The county’s reliance on corporate welfare for economic development is one of the great untold local stories of the last few years. Business incentives, usually contained in grants convertible to loans when job targets go unmet, are disbursed through the county’s Economic Development Fund (EDF). They are approved in secret under an exemption from the state’s Open Meetings Act. Residents do not learn of the amounts spent or the recipients’ identities until after the agreements are signed. Summary details are available only in annual EDF reports released during the County Council’s budget process. Aggregations of those reports show that the county has approved 49 incentives totaling $88.3 million between 2012 and February 2017, of which 35 incentives worth $79.7 million were used for retention. That’s right, folks – over the last five years, the county agreed to pay almost $80 million to existing employers to stay. Six of those incentives consist of annual disbursements payable over periods ranging from six to fifteen years, thereby continually weighing on the tax base. For the sake of comparison, the county is spending $80 million for libraries and recreation combined this fiscal year. Just this month, the County Executive has proposed a mid-year savings plan of $60 million, including a $25 million cut for MCPS, while corporate welfare remains untouched.
Since 2012, MoCo’s corporate welfare has skyrocketed.
Is this really working?
MoCo should be an economic development leader. We have tremendous advantages, including a large federal presence, a highly educated workforce, good schools, lots of investment in transportation projects (including the Purple Line), substantial wealth in some of our neighborhoods, low crime and virtually no public corruption. Few localities in the nation can say they have all of these things. But instead of being a growth leader in the Washington area, the county’s total employment growth of 3% between 2001 and 2016 ranked 20th of 24 Washington-area jurisdictions measured by the U.S. Bureau of Labor Statistics. MoCo’s jobs base and its real per capita personal income have not recovered from the Great Recession. And now our economic problems have contributed to a $120 million budget shortfall. We’re not leaders, we’re laggards. We must do better.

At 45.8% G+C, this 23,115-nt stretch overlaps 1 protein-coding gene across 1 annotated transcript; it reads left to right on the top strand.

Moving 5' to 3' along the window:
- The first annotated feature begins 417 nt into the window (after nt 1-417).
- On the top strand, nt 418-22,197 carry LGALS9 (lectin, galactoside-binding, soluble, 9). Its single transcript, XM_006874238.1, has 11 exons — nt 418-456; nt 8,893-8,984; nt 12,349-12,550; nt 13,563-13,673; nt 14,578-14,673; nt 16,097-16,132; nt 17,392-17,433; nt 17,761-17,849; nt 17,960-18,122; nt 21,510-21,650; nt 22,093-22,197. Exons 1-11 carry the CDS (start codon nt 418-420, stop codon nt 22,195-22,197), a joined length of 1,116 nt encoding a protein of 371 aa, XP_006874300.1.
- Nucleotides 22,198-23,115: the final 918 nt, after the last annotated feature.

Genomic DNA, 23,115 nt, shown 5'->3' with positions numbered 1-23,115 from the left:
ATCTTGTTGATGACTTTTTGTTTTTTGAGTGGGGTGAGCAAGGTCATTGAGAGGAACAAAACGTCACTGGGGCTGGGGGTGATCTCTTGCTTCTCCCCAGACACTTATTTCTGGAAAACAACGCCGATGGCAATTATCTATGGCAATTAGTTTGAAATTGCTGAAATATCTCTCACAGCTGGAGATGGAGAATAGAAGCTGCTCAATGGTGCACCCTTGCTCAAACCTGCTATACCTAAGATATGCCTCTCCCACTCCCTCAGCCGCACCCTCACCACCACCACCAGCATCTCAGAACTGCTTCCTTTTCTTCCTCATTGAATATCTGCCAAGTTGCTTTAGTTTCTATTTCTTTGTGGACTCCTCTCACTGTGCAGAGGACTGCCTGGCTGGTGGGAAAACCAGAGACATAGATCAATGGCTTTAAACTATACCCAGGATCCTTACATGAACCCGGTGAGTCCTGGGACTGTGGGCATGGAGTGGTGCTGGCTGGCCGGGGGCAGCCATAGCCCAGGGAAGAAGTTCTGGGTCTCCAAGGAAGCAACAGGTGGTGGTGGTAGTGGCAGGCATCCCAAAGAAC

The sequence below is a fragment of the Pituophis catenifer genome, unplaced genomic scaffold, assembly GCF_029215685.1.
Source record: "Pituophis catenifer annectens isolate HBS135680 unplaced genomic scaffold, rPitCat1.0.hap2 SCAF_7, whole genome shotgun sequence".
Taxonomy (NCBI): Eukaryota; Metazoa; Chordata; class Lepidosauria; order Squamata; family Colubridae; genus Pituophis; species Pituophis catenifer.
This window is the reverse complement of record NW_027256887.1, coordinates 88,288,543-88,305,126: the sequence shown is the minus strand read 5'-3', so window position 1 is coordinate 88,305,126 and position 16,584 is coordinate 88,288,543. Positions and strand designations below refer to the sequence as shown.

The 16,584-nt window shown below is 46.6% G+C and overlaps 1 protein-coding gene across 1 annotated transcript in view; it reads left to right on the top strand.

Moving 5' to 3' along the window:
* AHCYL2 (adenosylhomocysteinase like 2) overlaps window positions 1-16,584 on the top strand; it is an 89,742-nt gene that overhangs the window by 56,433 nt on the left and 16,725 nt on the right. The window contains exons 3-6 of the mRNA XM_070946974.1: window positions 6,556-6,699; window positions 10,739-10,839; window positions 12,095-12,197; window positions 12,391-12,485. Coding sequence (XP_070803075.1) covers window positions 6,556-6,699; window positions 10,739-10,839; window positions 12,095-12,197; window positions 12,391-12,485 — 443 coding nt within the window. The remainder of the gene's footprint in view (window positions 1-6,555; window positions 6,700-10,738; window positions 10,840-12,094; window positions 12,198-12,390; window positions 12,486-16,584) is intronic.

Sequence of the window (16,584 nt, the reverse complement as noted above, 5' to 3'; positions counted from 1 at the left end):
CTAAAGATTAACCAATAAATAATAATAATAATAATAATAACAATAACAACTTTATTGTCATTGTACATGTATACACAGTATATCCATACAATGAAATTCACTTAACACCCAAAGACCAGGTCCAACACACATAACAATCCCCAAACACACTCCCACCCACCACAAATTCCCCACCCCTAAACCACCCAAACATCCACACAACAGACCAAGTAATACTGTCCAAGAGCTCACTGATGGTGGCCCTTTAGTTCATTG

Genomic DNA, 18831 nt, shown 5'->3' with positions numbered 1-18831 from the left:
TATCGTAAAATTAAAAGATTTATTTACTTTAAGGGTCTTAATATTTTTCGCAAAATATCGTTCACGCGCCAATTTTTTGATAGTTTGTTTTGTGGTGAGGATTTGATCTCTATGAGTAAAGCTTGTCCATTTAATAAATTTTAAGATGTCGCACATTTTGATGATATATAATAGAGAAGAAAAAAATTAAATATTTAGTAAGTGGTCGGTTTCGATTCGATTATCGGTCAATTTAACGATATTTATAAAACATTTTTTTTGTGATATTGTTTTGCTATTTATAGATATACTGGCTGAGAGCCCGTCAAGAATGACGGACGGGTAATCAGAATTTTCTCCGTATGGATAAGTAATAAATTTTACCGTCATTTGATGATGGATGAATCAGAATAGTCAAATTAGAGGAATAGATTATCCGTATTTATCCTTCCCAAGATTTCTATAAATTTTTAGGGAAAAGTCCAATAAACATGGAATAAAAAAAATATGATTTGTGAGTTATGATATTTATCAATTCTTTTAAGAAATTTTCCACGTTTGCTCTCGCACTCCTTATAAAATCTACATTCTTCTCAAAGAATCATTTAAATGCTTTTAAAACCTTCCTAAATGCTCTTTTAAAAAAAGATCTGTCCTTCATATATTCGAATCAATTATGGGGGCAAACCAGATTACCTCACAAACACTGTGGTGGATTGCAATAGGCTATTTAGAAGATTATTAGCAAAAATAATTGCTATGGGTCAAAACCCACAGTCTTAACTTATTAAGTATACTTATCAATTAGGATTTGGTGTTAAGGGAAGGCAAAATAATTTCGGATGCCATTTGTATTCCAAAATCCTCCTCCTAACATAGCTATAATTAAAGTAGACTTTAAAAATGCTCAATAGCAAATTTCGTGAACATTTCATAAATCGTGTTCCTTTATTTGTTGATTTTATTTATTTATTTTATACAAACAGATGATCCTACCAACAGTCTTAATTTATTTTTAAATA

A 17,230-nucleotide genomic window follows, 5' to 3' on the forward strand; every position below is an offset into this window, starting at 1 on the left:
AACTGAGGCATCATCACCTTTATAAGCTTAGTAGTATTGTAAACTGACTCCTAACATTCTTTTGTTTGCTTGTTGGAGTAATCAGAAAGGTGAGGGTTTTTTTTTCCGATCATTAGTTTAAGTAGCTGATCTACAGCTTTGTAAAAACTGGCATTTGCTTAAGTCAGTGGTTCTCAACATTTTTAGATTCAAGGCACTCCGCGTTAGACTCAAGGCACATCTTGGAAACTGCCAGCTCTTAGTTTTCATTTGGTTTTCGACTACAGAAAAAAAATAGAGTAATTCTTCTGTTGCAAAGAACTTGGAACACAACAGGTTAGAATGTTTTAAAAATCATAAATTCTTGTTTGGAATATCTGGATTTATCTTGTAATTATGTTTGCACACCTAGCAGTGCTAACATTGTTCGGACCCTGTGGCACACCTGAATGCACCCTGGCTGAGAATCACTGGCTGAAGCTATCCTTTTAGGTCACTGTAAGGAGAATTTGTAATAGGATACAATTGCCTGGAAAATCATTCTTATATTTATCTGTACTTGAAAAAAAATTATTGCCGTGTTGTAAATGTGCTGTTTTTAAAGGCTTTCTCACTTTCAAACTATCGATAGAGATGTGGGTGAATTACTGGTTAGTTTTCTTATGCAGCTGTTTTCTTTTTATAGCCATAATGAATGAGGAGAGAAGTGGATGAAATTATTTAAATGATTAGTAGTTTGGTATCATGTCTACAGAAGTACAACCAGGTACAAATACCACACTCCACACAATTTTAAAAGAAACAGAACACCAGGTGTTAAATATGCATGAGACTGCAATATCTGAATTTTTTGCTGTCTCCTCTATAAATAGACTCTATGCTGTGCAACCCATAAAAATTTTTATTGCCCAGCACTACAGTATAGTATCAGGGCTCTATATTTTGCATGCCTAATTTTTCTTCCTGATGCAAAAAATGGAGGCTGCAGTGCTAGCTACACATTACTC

Discovery is headed out the door, but if we want to create the next generation of Discoveries, we are going to need a more creative and disciplined economic development strategy than relying on bribes to retain big employers. We are going to have to save tax hikes for desperate times and not pass them simply because we’d like to spend money. We are going to have to invest more in transportation and education and pay for it by restraining growth in the rest of the budget. We are going to have to do things like ending the liquor monopoly, directing more of our county reserves into community banks where they can finance local job creation, cutting impact taxes near Metro stations to encourage transit-oriented development and raising them elsewhere to pay for it, and getting rid of redundant bureaucracy. (Fun fact: we are the only local jurisdiction that requires two different independent agencies to sign off on every record plat, which drives developers banana-cakes.) And after passing numerous employment laws, we should give employers time to adapt to them rather than immediately introduce more mandates. If we implement this kind of agenda, maybe we could attract and retain businesses without handing out tens of millions of dollars in corporate welfare.
Economic development is tough. It’s about more than one big employer. It takes time. It takes multiple components. Most of all, it takes discipline. If our next generation of elected leaders learns these lessons from Discovery’s departure, we will come back stronger than ever. If not, Discovery won’t be the last high-profile employer to say adiós.